“OK. Take it off and set it aside,” I said. “Now take the club in your right hand and wrap your fingers tightly around the handle.
“How many knuckles should I see when I grip it?”
“Dan, forget about your knuckles.”
“Where should the “V” of my right hand be pointed?”
“You can forget about that,” I replied.
“OK. Now what?”
“Wait, are you right-handed?”
“I want you to lift the driver above your head and then smash it down on the pavement as hard as you can. I continued, “And if you see a black puff of smoke as it hits the ground, then it’s absolute proof that the club was possessed.”
“No, I’m kidding you. Go ahead now,” I said with some authority again.
“Just do it,” I said. “You’ll feel better,” I added.
“OK. Here goes. I’m going to put the phone down. Hold on.”
“I’m not going anywhere,” I said. The next second I heard a crashing sound. In a moment, he was back.
“I did it,” he said. “But there wasn’t a puff of black smoke,” he added.
“Dan, we talked about that. “How do you feel?”
“Great,” he said. “Now what.”
“Take the pieces and throw them over the top of the bridge. A sort of burial at sea without all of the pomp and circumstance.”
I could hear him fumbling around in the background. “OK. I did it. What’s next.”
“Well, the rest of the clubs just saw what you did to the driver. They are probably pretty scared thinking they’re next. I’d suggest that you put them in the trunk of your car,” I said.
The phone went quiet for a moment and then he was back. “OK. I put my clubs in the trunk. Now what?”
“Did you have any problems?”
“The 4-iron game me a little trouble. His was sticking up out of the bag. I think he was looking for a way to escape. I slapped him upside the head and he slipped back down into the bag.” he said.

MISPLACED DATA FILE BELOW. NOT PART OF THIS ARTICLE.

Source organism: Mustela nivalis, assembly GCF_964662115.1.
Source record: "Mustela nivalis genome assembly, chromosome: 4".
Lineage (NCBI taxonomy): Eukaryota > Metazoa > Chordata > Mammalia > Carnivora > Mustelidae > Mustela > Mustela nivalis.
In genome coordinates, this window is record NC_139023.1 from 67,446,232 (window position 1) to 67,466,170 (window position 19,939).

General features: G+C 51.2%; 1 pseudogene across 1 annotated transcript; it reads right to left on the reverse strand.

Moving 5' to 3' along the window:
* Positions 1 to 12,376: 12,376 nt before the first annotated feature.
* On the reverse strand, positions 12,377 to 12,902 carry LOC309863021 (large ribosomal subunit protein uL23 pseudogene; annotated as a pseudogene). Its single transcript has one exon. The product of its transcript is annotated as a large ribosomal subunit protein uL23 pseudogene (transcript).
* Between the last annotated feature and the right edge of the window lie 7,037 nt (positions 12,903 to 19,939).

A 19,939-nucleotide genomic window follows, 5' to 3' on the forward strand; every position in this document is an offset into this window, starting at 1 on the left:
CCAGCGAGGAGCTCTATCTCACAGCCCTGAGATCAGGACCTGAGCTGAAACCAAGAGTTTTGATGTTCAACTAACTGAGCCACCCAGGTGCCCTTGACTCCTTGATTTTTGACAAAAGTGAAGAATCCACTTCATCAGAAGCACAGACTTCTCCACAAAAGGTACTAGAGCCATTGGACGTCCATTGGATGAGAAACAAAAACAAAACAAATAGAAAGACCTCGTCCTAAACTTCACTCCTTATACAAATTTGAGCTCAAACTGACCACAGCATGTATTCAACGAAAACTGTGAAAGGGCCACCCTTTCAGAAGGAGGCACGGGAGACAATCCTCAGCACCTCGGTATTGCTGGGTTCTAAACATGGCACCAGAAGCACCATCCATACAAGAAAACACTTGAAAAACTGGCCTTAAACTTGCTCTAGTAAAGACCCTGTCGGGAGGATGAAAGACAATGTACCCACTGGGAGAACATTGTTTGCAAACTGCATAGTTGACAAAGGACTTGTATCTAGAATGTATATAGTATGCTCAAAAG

“What did the other clubs do,” I asked.
“They just stood there looking. I think the 4-iron was the ring-leader,” he added.
“You may be right about that, but that’s water under the bridge, I replied.”
“Which brings up the subject of the bridge. Which one are you standing on,” I asked.
“The Mendota Bridge,” he said quietly.
“Dan, here’s what I’d like you to do next. I’d like you to climb into your car, put the key in the ignition and start driving. You are only 15 minutes away.”
“Away from where,” he questioned.
“You are 15 minutes away from my home course, which is located on 66th Street and Cedar Avenue next to the airport—Rich Acres.
“I know where it’s located. I played there once a few year ago,” he volunteered as his mood seemed to brighten.
“I done here in five minutes. I’ll meet you there and give you a free lesson. How’s that for a deal,” I asked?
There was quiet on the other end. “Are you still there,” I questioned.
“Yes, I’m here,” he said.
“What’s the problem,” I asked?
“Do you have a driver that I can borrow?”
Don’t be THAT guy at your corporate outing
Today is the day. Your out-of-office email is up, and you’re fully prepared for an afternoon at the course. As a driving range pro, you think this day will be a gentle breeze. However, you are not prepared. You may not even realize it, but you are about to be that guy.
That guy… who is that guy? Well, I’m glad you asked.
He’s that guy at the range hours early instead of socializing at the breakfast. He’s that guy arranging the scramble lineup when he finally makes it to that breakfast. He’s the guy who finds himself reading a golf blog about a corporate scramble.
Now, let’s start this early in the morning. You’re in your closet carefully crafting your outfit for the day. Wait, wait, wait… let’s not start there. Therein lies the problem, guy. You aren’t composing an outfit, not today! An outfit is for Day 2 of your member-guest. An outfit is for that golf trip with your buddies. An outfit is for Bill Murray at the Pebble Beach Pro-Am (who, with those bell bottoms, is becoming dangerously close to that guy).